And this largess will increase dramatically if the current administration successfully passes into law several new mechanisms for redistributing wealth:
- $1.9 trillion America Rescue Plan
- $2.3 trillion American Jobs Plan
- $1.8 trillion American Families Plan
- $1 trillion Green New Deal for Cities
- $180 billion Green New Deal for Public Housing
- $15 trillion over 15 years Thrive Act
Most of this money will be spent on various transfers to voters, and subsidies to favored businesses and feckless state governments that run their own redistribution engines.
As for “government by violence and strong-arm methods,” modern tyranny for decades has relied on de Tocqueville’s “soft despotism,” an insidious coercion through a regulatory regime that Tocqueville predicted, one which “covers the surface of society with a network of small complicated rules, minute and uniform, through which the most original minds and the most energetic characters cannot penetrate.” All the money to be redistributed will come with a plethora of such intrusive regulations from the agencies managing it. These rules and regulations limit citizen freedom in numerous ways, from what they can do with their own property to how they run their own businesses, all accompanied by fines and fees that extract even more revenue.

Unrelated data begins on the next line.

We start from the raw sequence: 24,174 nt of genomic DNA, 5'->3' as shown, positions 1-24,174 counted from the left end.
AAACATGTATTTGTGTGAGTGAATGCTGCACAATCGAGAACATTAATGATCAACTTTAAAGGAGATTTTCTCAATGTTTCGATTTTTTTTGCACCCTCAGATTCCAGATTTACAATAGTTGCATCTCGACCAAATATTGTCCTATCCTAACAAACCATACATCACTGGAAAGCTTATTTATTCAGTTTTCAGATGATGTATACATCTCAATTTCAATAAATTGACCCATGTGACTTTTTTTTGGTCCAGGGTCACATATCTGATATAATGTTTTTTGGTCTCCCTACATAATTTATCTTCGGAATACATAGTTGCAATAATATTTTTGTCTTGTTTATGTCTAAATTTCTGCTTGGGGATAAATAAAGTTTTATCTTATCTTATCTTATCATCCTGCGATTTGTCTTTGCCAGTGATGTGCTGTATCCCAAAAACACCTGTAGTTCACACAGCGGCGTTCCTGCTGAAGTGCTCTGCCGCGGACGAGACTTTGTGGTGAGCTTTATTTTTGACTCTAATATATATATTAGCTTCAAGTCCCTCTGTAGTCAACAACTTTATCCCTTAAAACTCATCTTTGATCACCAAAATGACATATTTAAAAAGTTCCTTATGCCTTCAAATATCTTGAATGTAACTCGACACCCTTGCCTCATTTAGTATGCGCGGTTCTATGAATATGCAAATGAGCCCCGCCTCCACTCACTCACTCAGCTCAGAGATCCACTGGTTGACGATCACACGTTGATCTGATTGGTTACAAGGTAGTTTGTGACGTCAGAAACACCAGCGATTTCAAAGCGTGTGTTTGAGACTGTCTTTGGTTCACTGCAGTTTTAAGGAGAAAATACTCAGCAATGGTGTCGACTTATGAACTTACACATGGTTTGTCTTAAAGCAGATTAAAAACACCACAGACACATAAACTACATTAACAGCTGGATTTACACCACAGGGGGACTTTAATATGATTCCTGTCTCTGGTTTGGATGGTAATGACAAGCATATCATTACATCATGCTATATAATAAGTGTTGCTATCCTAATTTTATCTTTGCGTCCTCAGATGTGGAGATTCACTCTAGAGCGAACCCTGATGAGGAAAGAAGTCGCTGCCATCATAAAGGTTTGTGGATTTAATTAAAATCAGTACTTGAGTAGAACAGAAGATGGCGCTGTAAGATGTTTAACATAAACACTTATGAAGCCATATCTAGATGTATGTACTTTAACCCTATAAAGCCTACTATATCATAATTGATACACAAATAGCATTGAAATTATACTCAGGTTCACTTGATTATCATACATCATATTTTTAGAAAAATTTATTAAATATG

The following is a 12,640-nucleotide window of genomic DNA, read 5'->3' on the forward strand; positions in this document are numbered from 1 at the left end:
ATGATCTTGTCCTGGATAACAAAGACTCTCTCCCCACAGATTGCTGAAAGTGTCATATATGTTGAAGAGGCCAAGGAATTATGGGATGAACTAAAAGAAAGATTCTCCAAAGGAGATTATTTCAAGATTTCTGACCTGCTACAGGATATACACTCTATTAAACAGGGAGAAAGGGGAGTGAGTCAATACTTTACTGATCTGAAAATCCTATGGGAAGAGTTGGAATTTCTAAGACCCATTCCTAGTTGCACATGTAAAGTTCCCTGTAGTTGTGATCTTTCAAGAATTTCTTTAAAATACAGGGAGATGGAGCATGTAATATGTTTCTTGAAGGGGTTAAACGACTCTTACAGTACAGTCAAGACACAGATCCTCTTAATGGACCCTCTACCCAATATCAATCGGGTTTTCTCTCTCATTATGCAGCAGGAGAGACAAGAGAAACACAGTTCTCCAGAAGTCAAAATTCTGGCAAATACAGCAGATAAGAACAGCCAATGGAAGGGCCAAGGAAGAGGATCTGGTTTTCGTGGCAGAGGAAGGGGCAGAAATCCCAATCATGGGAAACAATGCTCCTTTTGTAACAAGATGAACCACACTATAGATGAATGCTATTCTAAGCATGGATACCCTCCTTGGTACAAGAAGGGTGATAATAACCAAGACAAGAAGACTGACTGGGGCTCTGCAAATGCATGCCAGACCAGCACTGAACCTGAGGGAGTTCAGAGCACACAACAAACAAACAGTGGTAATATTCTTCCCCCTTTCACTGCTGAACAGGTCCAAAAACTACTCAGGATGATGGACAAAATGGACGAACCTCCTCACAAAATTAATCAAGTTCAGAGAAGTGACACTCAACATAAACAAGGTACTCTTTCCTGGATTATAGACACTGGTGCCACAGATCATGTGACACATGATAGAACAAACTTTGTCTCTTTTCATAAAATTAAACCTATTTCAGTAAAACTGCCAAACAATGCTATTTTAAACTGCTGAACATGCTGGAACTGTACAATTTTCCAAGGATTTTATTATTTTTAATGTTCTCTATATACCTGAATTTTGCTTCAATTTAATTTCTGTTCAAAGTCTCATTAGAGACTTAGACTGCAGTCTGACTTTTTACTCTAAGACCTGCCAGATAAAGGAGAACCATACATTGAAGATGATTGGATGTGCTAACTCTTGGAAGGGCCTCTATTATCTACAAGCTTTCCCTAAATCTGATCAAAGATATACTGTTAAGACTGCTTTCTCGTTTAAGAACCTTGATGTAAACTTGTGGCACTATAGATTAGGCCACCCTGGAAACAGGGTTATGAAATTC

During Donald Trump’s presidency, however, we saw another form of “strong-arm methods.” The politicizing of the FBI, the CIA, and the DOJ, along with Special Counsel Robert Mueller’s investigation–– agencies with coercive investigative powers backed by military-level lethal force–– produced the tyrannical bullying of several members of Trump’s administration, most egregiously General Michael Flynn. Meanwhile, old-fashioned physical violence and intimidation in the streets dogged Trump’s political rallies, and even followed Trump supporters to restaurants and other public venues.
Just as Biden’s redistributive ambitions have gone far beyond what passes for “normal,” the violence in the streets last year exploded to levels not seen since the Sixties. Led by Antifa and Black Lives Matter, these “peaceful protestors” looted, burned, and vandalized cities across the country, the mayhem mysteriously abating in time for the election. Billions of dollars in property damage and scores of killed and wounded were the toll. Just the threat of such violence undoubtedly intimidated the judge and jurors in the Derek Chauvin trial. Why else wouldn’t the judge approve a change in venue, or sequester the jurors?